Watching:

Save variations within a single file with the Snapshot command Photoshop CS6


show more Saving variations within a single file with the Snapshot command provides you with in-depth training on Photography. Taught by Julieanne Kost as part of the Photoshop CS6 Essential Training show less
please wait ...

Saving variations within a single file with the Snapshot command

We've already talked about Camera Raw being nondestructive, and the next feature really emphasizes that point. We're going to talk about snapshots. Snapshots allow you to save different versions of the same file without duplicating it. So I can process this file, maybe once for black and white and once for sepia tone, and keep those separate sets of instructions within this single document. So let's go ahead and give this a try. The first version that I want to create is a very high-contrast version, so I'll use my Clarity slider to move this over to the right to add that Midtone contrast. And I also want to remove the blue color cast up here, so I'm going to select my Targeted Adjustment tool for Saturation, and I'll click in the blue area and drag down.

Let's say that I like to this effect, but I also want to try out some other effects. I can go to the Snapshot panel, click on the New Snapshot icon, and we'll name this one High Contrast. I'll click OK and now I can always return to this version of my image. But for now, let's go back and we'll reset the Clarity by double-clicking on the slider. And now I want to convert this to Grayscale, so we'll go to the HSL/Grayscale panel, and we might also want to add some noise. Kind of doing the opposite of what I just did a minute ago, where I was making it really a strong and contrasting image, now I want to make it a really nice soft subtle image.

So I've removed the color, we'll go ahead and add a significant amount of grain, and maybe even a little post-crop vignette to just darken down those edges. Then I'll go back to the Snapshot panel again, click New Snapshot, and we'll call this soft and grainy. Click OK. Now you can see that I can go back to the High Contrast version or the Soft and Grainy Version. I can even go to my Split Toning panel and add some reds in my shadow areas and maybe some yellows in the highlight areas, see how that looks, and maybe change the balance a little bit.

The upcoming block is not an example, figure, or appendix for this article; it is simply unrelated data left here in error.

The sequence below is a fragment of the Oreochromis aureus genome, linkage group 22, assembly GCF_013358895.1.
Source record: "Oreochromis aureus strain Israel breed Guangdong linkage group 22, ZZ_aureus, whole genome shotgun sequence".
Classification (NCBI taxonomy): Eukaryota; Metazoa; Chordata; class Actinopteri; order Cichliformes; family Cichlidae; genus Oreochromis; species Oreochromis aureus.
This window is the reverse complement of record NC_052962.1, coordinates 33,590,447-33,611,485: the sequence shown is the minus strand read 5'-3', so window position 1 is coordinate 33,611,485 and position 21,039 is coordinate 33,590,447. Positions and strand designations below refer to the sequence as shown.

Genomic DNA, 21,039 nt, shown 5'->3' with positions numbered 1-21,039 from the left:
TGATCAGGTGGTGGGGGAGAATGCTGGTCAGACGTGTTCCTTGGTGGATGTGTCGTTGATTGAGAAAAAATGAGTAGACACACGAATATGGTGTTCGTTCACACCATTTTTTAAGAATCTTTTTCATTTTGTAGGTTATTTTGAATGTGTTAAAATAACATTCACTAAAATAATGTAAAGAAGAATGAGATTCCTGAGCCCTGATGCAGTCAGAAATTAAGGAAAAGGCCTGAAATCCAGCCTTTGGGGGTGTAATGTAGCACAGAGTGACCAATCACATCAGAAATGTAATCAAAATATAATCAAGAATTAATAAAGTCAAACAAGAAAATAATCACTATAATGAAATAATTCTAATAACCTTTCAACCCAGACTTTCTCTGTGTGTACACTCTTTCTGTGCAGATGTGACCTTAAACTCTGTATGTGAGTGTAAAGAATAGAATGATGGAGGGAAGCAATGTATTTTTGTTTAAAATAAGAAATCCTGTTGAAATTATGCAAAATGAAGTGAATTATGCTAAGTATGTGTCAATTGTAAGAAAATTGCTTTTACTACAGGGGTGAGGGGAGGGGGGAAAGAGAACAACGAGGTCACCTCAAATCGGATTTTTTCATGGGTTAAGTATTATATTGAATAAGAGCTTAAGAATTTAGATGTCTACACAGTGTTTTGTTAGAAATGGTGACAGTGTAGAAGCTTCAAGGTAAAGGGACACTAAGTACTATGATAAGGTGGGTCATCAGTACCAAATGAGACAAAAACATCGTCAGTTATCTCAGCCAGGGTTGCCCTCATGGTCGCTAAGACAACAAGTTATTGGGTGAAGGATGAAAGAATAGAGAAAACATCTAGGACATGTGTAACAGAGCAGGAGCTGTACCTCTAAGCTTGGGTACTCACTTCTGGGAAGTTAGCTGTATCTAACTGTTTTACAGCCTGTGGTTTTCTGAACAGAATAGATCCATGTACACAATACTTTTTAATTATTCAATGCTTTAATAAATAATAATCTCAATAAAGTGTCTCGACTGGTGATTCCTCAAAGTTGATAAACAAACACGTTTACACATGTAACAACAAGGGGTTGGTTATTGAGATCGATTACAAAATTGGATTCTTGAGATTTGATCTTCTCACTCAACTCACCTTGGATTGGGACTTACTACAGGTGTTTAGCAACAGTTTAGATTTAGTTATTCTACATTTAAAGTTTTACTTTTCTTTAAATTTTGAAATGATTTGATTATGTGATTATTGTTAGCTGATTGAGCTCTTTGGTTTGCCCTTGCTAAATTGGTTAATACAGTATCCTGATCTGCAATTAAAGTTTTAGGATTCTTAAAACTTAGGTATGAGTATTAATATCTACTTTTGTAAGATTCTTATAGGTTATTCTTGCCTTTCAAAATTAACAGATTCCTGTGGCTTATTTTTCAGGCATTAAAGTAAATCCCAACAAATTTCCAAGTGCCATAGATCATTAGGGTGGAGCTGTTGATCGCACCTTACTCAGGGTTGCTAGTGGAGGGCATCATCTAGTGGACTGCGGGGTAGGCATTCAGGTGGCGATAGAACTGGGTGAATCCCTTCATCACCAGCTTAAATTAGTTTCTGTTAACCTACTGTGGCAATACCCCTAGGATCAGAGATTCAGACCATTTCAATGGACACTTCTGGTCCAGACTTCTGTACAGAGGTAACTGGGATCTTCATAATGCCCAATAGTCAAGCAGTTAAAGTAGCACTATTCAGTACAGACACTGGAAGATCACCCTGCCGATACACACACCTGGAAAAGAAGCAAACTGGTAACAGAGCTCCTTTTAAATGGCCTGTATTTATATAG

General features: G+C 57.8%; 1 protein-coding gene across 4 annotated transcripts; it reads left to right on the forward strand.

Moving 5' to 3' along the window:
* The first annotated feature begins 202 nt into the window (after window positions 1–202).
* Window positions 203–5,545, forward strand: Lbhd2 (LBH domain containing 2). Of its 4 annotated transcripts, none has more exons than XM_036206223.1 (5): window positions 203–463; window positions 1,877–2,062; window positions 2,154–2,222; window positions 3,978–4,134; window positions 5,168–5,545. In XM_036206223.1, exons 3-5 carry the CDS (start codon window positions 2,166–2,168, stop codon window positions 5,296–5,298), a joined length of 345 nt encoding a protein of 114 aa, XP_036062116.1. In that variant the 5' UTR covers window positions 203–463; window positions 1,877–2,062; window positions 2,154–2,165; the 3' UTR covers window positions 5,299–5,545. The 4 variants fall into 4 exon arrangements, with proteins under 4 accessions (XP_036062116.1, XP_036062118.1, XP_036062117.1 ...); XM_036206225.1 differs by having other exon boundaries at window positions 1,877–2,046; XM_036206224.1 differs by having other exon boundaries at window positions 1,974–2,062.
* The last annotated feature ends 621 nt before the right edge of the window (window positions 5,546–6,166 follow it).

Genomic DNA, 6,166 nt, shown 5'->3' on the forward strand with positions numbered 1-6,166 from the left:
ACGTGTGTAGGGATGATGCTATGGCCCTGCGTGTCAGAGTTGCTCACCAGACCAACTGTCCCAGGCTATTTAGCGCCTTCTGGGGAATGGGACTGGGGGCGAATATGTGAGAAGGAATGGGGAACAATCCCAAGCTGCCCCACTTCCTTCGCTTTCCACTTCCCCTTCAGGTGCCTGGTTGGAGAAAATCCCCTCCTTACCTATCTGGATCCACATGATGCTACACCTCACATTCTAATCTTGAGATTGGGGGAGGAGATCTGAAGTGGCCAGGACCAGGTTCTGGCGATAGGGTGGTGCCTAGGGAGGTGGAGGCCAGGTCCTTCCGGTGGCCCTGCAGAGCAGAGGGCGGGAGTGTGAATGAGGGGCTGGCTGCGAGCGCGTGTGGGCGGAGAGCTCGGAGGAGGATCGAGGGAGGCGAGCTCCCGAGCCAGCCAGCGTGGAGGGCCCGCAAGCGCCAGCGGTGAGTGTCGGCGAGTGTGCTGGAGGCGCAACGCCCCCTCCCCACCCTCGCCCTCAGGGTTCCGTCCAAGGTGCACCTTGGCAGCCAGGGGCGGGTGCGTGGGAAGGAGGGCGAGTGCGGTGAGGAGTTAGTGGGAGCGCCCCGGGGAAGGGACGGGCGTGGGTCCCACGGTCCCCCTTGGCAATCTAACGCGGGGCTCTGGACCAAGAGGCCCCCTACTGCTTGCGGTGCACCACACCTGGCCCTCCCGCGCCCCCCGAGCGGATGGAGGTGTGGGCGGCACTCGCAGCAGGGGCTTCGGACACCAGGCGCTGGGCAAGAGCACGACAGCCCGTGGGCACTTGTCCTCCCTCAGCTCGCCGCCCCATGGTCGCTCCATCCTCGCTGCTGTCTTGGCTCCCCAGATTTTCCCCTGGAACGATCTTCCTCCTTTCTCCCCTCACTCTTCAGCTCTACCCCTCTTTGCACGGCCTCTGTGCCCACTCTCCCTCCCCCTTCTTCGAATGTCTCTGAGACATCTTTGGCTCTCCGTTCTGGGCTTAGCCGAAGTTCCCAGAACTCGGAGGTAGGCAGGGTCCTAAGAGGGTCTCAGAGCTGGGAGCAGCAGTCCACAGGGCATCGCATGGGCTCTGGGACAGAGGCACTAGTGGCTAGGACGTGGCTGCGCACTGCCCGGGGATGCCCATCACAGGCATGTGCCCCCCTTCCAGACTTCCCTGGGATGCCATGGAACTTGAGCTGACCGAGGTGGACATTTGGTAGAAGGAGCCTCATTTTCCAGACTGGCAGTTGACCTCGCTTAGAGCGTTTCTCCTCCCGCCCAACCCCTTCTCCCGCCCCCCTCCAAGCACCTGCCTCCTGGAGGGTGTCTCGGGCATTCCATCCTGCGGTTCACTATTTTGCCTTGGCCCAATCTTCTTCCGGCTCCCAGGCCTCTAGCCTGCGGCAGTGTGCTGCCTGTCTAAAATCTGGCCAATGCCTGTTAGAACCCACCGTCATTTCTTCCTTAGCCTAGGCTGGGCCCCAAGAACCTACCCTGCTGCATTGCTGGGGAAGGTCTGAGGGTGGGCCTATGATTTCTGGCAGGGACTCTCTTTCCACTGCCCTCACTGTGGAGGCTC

If I don't like this look with the grain, we can come back to our Effects, just double-click on the Amount slider to remove that grain, and now go back to the Snapshots, click the New Snapshot icon again, and we'll call this one Split Tone and click OK. So now I can quickly go back and forth between these three different kind of processing versions of my image. Now, whichever version you're set on when you click Done is the version that you will see in Bridge.

If I want to change this representation of the file, all we need to do is open it back into Camera Raw, go back to the Snapshots panel, pick the other snapshot that we want to preview in Bridge, and then click Done, and Bridge will update that preview. Of course, you could duplicate your original image and then apply different settings to each version, but that is going to take up twice as much space on your hard drive, although I have to admit, sometimes I will do that, if I think, for example, that I might forget that I have processed a file in more than one way.

But for the most part, I would rather keep the file size down on my computer by just managing a single image and having Camera Raw manage the multiple versions of that image.

Saving variations within a single file with the Snapshot command
Video duration: 3m 40s 10h 30m Beginner

Viewers:

Saving variations within a single file with the Snapshot command provides you with in-depth training on Photography. Taught by Julieanne Kost as part of the Photoshop CS6 Essential Training

Subject:
Photography
Software:
Photoshop
Author:
please wait ...